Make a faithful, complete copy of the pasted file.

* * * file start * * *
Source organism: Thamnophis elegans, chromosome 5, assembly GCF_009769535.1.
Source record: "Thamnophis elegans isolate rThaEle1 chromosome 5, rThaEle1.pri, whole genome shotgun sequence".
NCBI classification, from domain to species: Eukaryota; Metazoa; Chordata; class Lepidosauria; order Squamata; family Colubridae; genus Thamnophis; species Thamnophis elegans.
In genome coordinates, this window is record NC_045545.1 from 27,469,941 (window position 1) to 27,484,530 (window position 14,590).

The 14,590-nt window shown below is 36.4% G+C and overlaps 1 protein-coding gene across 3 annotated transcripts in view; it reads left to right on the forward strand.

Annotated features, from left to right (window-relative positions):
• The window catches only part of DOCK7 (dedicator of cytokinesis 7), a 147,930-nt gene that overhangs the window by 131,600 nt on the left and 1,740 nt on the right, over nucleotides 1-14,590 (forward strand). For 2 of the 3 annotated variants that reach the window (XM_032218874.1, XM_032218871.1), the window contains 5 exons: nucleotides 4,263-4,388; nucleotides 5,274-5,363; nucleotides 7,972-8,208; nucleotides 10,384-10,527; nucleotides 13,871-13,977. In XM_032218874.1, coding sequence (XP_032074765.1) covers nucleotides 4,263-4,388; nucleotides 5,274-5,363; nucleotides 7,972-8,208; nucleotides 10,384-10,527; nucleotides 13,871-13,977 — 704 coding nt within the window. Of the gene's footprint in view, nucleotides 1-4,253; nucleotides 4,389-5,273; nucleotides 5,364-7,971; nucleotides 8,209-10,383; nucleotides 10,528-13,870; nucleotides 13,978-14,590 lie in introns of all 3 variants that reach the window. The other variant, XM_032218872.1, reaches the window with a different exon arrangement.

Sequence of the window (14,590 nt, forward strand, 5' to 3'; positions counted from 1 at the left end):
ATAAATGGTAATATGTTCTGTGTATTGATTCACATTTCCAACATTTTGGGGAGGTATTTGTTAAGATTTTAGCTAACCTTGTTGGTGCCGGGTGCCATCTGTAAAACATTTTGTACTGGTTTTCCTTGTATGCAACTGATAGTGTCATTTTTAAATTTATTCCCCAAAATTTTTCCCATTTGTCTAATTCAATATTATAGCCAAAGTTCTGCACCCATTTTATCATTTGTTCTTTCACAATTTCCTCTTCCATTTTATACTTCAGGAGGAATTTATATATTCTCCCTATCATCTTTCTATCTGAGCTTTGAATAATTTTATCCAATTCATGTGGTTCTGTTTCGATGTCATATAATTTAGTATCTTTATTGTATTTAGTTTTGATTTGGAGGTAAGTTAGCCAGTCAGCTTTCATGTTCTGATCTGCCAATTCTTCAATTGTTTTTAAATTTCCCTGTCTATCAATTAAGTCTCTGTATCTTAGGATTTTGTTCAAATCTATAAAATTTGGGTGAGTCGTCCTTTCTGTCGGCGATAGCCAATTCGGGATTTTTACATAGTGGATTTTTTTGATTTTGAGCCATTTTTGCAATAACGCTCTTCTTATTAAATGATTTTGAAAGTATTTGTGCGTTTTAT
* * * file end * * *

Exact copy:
Source organism: Thamnophis elegans, chromosome 5, assembly GCF_009769535.1.
Source record: "Thamnophis elegans isolate rThaEle1 chromosome 5, rThaEle1.pri, whole genome shotgun sequence".
NCBI classification, from domain to species: Eukaryota; Metazoa; Chordata; class Lepidosauria; order Squamata; family Colubridae; genus Thamnophis; species Thamnophis elegans.
In genome coordinates, this window is record NC_045545.1 from 27,469,941 (window position 1) to 27,484,530 (window position 14,590).

The 14,590-nt window shown below is 36.4% G+C and overlaps 1 protein-coding gene across 3 annotated transcripts in view; it reads left to right on the forward strand.

Annotated features, from left to right (window-relative positions):
• The window catches only part of DOCK7 (dedicator of cytokinesis 7), a 147,930-nt gene that overhangs the window by 131,600 nt on the left and 1,740 nt on the right, over nucleotides 1-14,590 (forward strand). For 2 of the 3 annotated variants that reach the window (XM_032218874.1, XM_032218871.1), the window contains 5 exons: nucleotides 4,263-4,388; nucleotides 5,274-5,363; nucleotides 7,972-8,208; nucleotides 10,384-10,527; nucleotides 13,871-13,977. In XM_032218874.1, coding sequence (XP_032074765.1) covers nucleotides 4,263-4,388; nucleotides 5,274-5,363; nucleotides 7,972-8,208; nucleotides 10,384-10,527; nucleotides 13,871-13,977 — 704 coding nt within the window. Of the gene's footprint in view, nucleotides 1-4,253; nucleotides 4,389-5,273; nucleotides 5,364-7,971; nucleotides 8,209-10,383; nucleotides 10,528-13,870; nucleotides 13,978-14,590 lie in introns of all 3 variants that reach the window. The other variant, XM_032218872.1, reaches the window with a different exon arrangement.

Sequence of the window (14,590 nt, forward strand, 5' to 3'; positions counted from 1 at the left end):
ATAAATGGTAATATGTTCTGTGTATTGATTCACATTTCCAACATTTTGGGGAGGTATTTGTTAAGATTTTAGCTAACCTTGTTGGTGCCGGGTGCCATCTGTAAAACATTTTGTACTGGTTTTCCTTGTATGCAACTGATAGTGTCATTTTTAAATTTATTCCCCAAAATTTTTCCCATTTGTCTAATTCAATATTATAGCCAAAGTTCTGCACCCATTTTATCATTTGTTCTTTCACAATTTCCTCTTCCATTTTATACTTCAGGAGGAATTTATATATTCTCCCTATCATCTTTCTATCTGAGCTTTGAATAATTTTATCCAATTCATGTGGTTCTGTTTCGATGTCATATAATTTAGTATCTTTATTGTATTTAGTTTTGATTTGGAGGTAAGTTAGCCAGTCAGCTTTCATGTTCTGATCTGCCAATTCTTCAATTGTTTTTAAATTTCCCTGTCTATCAATTAAGTCTCTGTATCTTAGGATTTTGTTCAAATCTATAAAATTTGGGTGAGTCGTCCTTTCTGTCGGCGATAGCCAATTCGGGATTTTTACATAGTGGATTTTTTTGATTTTGAGCCATTTTTGCAATAACGCTCTTCTTATTAAATGATTTTGAAAGTATTTGTGCGTTTTAT